.

.

.

Retail Sales Worker Supervisors & Managers






Significant Points
  • Opportunities will be best for candidates with experience as a retail salesperson, cashier, or customer service worker.
  • Work schedules may be irregular and often include evenings and weekends.
  • Increasingly, a post-secondary degree is needed for advancement into upper management.
Nature of the Work [About this section] Index

In every one of the thousands of retail stores across the country, there is at least one retail sales worker supervisor or manager. Because the retail trade industry provides goods and services directly to customers, the retail supervisor or manager is responsible for ensuring that customers receive satisfactory service and quality goods. They also answer customers’ inquiries and handle complaints.

Retail supervisors and managers oversee the work of retail salespersons, cashiers, customer service representatives, stock clerks, and grocery clerks. (Some of these occupations are discussed elsewhere in the Handbook.) They are responsible for interviewing, hiring, and training employees, as well as preparing work schedules and assigning workers to specific duties. (Managers in eating and drinking places are discussed in the Handbook statement on restaurant and food service managers.)

The responsibilities of retail sales worker supervisors and managers vary, depending on the size and type of establishment, as well as the level of management. As the size of retail stores and the types of goods and services increase, these workers increasingly specialize in one department or one aspect of merchandising. Larger organizations tend to have many layers of management. As in other industries, supervisory-level retail managers usually report to their mid-level counterparts who, in turn, report to top-level managers. Small stores, and stores that carry specialized merchandise, usually have fewer levels of management.

Supervisory-level retail managers, often referred to as department managers, provide day-to-day oversight of individual departments, such as shoes, cosmetics, or housewares in large department stores; produce and meat in grocery stores; and sales in automotive dealerships. Department managers commonly are found in large retail stores. These managers establish and implement policies, goals, objectives, and proce dures for their specific departments; coordinate activities with other department heads; and strive for smooth operations within their departments. They supervise employees who price and ticket goods and place them on display; clean and organize shelves, displays, and inventory in stockrooms; and inspect merchandise to ensure that none is outdated. Department managers also review inventory and sales records, develop merchandising techniques, coordinate sales promotions, and may greet and assist customers and promote sales and good public relations.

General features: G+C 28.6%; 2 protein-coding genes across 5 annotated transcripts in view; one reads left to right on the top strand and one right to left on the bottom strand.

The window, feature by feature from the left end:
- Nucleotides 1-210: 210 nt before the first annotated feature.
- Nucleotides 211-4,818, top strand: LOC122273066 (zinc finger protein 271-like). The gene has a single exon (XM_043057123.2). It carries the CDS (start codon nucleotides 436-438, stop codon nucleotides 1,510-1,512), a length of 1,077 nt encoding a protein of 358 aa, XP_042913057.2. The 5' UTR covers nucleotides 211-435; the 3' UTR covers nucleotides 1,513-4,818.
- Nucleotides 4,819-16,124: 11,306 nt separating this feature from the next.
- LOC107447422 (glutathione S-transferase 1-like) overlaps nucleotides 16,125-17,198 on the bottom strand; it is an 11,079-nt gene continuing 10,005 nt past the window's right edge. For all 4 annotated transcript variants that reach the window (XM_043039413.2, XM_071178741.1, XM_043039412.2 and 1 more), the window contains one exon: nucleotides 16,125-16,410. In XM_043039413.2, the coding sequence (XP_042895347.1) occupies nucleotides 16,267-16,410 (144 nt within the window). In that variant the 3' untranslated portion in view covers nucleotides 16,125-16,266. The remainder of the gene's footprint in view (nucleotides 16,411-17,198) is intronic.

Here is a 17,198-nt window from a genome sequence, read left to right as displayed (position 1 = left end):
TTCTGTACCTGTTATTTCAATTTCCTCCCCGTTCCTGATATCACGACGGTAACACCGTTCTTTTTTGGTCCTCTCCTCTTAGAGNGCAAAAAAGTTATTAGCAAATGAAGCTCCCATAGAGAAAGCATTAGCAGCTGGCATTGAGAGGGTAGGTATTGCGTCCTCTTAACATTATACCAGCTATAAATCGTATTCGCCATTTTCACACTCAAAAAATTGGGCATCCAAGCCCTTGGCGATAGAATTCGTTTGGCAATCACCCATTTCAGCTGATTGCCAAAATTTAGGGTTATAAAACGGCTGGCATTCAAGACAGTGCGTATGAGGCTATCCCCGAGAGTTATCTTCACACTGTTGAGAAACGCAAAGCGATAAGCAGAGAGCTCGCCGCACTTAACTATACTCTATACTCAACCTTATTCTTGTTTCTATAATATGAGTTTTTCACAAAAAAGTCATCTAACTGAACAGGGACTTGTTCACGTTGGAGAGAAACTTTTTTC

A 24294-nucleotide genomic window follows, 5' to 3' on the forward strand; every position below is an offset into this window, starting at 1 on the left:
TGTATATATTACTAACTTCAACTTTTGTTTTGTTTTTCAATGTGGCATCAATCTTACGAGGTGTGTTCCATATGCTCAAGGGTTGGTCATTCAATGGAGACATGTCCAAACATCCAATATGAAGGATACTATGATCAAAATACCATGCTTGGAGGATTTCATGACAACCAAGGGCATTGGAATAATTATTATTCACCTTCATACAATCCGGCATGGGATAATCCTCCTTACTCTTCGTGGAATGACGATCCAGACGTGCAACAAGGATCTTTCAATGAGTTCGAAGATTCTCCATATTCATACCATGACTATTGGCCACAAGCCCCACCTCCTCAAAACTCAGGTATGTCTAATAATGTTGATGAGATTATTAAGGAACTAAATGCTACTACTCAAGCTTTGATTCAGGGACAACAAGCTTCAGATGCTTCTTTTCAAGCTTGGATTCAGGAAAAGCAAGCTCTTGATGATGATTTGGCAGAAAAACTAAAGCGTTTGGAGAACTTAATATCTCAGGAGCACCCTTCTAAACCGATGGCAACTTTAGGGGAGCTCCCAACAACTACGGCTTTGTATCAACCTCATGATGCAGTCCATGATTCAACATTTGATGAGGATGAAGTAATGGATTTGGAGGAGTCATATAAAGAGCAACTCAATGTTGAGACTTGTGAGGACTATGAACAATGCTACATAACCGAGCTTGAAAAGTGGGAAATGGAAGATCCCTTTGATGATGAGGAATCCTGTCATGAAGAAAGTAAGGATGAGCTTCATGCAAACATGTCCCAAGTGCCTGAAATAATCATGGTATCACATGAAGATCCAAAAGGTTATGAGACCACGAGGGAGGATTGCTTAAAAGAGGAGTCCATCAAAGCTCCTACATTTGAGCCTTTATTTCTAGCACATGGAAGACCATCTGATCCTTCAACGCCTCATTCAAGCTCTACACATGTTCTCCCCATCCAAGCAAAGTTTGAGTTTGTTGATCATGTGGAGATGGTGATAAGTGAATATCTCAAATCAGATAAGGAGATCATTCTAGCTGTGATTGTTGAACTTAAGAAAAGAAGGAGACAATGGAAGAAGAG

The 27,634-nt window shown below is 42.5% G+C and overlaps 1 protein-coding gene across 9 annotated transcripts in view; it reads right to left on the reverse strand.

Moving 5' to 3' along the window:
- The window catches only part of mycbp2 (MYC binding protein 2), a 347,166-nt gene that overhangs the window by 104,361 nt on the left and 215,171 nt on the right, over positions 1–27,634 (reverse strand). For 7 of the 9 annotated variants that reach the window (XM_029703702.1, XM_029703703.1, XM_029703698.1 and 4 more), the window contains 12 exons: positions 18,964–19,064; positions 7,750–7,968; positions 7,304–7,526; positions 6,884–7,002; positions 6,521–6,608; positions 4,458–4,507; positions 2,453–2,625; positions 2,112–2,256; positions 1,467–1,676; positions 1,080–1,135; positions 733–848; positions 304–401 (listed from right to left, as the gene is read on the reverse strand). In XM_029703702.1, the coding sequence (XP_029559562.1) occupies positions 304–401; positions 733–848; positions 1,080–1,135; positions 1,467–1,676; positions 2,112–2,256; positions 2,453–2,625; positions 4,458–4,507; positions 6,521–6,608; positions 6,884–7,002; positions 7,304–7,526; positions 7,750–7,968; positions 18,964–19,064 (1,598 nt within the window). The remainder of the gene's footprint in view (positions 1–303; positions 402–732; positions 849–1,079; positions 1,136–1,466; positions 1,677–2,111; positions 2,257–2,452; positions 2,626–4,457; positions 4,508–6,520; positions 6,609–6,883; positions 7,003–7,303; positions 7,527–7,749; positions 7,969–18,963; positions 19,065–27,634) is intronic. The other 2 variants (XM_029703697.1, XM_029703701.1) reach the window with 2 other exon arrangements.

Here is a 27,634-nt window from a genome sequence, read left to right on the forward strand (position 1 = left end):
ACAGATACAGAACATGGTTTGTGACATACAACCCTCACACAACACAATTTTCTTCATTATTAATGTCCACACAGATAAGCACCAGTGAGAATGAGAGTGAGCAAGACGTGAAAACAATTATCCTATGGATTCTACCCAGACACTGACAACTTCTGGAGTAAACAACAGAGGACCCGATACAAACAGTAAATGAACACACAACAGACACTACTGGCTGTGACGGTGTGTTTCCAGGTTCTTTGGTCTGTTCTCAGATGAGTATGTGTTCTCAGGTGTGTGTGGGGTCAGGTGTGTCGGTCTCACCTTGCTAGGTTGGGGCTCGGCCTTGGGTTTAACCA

In small or independent retail stores, retail sales worker supervisors and managers not only directly supervise sales associates, but are also responsible for the operation of the entire store. In these instances, they may be called store managers. Some are also self-employed store owners.

Working Conditions [About this section]  Index

Most retail sales worker supervisors and managers have offices within the stores. Although some time is spent in the office completing merchandise orders or arranging work schedules, a large portion of their workday is spent on the sales floor.

Work hours of supervisors and managers vary greatly among retail establishments, because work schedules usually depend on customers’ needs. Most managers and supervisors work 40 hours or more a week; long hours are not uncommon. This is particularly true during sales, holidays, busy shopping hours, and when inventory is taken. They are expected to work evenings and weekends but usually are compensated by getting a weekday off. Hours can change weekly, and managers sometimes must report to work on short notice, especially when employees are absent. Independent owners can often set their own schedules, but hours must be convenient to customers.

Employment [About this section]  Index

Retail sales worker supervisors and managers held about 1.7 million jobs in 1998. About 2 out of 5 were self-employed retail sales managers, mainly store owners. Although managers work throughout the retail trade industry, most are found in grocery and department stores, motor vehicle dealers, and clothing and accessory stores.

Training, Other Qualifications, and Advancement [About this section]   Index